Quote: “Human beings are a disease, a cancer of this planet. You’re a plague and we are the cure.”

“Fringe” (2008-2012)

MIB: The Observers

Having appeared in every episode of Fringe, The Observers are beings who seem to possess telepathic abilities and can apparently travel through time and space. They are pale, bald and lack eyebrows; they wear black suits, with a fedora and sometimes sunglasses. The Observer named September (Michael Cerveris) has a dulled sense of taste with a high tolerance to spicy foods, speaks with awkward phrasing and writes in an alien language. He seems primarily concerned with Pattern events and the Fringe division. While they have knowledge of human history and future – and have been spotted at significant historical events – they are not omnipotent. Most of the time they simply watch the activities of man, but have at least once attempted to eliminate a person from existence. Although they operate within a hierarchy and report to a superior, they maintain individual personalities and can choose to rebel. If they are not alien, there is a possibility that they are a highly-evolved human from the future.

Quote: “I have said too much, I am not supposed to get involved. I have taken you as far as I can”

“Iron Man” (2008), “Iron Man 2” (2010), “Thor” (2011), “The Avengers” (2012)

MIB: Phil Coulson

As an operative for the Strategic Homeland Intervention, Enforcement and Logistics Division (that’s SHIELD, in case you didn’t know), Coulson (Clark Gregg) looks about as straight-laced as they come. An agency man, Coulson is a nerdy fanboy who idolizes Captain America and has been called the glue of the Marvel Comics movie universe by recruiting Iron Man and Thor into the Avengers Initiative (as well as doing a few other spoilery things in the new Avengers flick). Although he is an unassuming character who can blend into the background, like a great MIB – compared to his eyepatch-and-black trenchcoat-wearing boss – Coulson is a red-blooded human. But he is also tough enough to take on a demigod and wrangle a billionaire playboy.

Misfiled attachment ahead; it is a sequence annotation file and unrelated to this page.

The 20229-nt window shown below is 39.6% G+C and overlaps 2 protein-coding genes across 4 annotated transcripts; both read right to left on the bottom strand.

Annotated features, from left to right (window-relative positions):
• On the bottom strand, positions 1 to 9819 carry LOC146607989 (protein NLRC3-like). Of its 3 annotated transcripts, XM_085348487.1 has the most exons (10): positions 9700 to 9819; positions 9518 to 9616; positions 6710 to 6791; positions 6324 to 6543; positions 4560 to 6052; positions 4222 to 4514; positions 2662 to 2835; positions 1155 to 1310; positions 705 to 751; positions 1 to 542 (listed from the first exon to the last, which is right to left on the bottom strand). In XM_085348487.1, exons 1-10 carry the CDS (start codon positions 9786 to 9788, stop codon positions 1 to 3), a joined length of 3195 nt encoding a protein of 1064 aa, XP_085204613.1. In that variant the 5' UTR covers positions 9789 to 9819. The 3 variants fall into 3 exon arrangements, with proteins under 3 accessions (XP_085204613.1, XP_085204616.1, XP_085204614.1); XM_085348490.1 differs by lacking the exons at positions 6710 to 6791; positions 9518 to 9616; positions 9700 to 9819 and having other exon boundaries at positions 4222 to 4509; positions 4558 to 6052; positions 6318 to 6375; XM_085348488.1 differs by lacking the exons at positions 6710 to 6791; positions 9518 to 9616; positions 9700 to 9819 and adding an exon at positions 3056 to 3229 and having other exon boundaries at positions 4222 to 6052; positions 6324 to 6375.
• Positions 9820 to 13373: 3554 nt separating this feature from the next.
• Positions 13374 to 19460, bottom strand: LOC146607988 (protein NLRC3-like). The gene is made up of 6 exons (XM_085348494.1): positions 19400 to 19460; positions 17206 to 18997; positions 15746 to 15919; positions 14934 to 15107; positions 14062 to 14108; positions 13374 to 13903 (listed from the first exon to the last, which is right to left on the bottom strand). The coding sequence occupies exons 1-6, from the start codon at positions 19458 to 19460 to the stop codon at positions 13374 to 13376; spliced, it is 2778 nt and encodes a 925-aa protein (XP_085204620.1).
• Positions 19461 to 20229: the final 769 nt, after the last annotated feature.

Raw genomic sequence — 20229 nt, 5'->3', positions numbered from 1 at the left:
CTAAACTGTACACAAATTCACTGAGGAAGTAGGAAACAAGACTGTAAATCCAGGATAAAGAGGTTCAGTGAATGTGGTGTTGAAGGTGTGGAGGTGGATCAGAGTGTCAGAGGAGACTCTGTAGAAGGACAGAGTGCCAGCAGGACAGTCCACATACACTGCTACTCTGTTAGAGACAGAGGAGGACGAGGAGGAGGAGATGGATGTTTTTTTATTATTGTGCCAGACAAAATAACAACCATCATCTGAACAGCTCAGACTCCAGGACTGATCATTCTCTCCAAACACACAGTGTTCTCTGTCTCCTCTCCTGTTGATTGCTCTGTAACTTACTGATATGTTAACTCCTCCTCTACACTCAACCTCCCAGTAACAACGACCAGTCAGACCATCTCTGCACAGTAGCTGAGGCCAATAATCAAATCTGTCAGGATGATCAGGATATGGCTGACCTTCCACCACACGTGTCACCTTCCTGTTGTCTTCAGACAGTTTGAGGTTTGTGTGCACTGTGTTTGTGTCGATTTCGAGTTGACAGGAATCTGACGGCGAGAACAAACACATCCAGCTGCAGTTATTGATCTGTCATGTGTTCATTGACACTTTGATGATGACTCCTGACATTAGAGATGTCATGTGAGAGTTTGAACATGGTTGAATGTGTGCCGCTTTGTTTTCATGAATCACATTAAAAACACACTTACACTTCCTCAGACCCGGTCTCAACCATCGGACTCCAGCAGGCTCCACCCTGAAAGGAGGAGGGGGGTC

Quote: “This isn’t my first rodeo, Mr. Stark”

“The Adjustment Bureau” (2011)

MIB: The Bureau

The life of David Norris (Matt Damon) was going according to plan – until he boarded a bus he was supposed to miss. After coincidentally reuniting with a woman from his past (Emily Blunt), Norris gets to his office early and walks in on men-in-suits from The Bureau “adjusting” a frozen reality.  Bureau men Richardson (John Slattery) and Thompson (Terence Stamp) reveal humanity has botched its gift of free will and is now kept on a plan laid out by the Chairman – which includes preventing Norris from being with the woman he loves. More than the Philip K. Dick short story “Adjustment Team,” the movie plays up the MIB element of agents and puppeteers. The Bureau-men appear human and seem to require sleep, but also possess extra-human abilities, use advanced technology and have knowledge beyond normal man. Instead of alien, they seem to belong to a “higher” power.

Quote: “We are the people who make sure things happen according to plan.”

“Doctor Who” (2011)

MIB: The Silence

Combine the Men In Black with alien Grey, with a dash of Edvard Munch’s “The Scream” and the stuff of the worst bogeyman nightmares and the result is The Silence. A religious species of aliens, Silence are tall, shriveled-up beings without mouths who wear black suits constructed of seemingly organic material. Their powers include the ability to emit an electrical energy to destroy a person. But their real power is the ability to post-hypnotically implant suggestions in the mind, and force a person to immediately forget an encounter with them. They are super parasites who have effectively controlled Earth for millennia.

Quote: “This world is ours. We have ruled it since the wheel and the fire. We have no need of weapons.”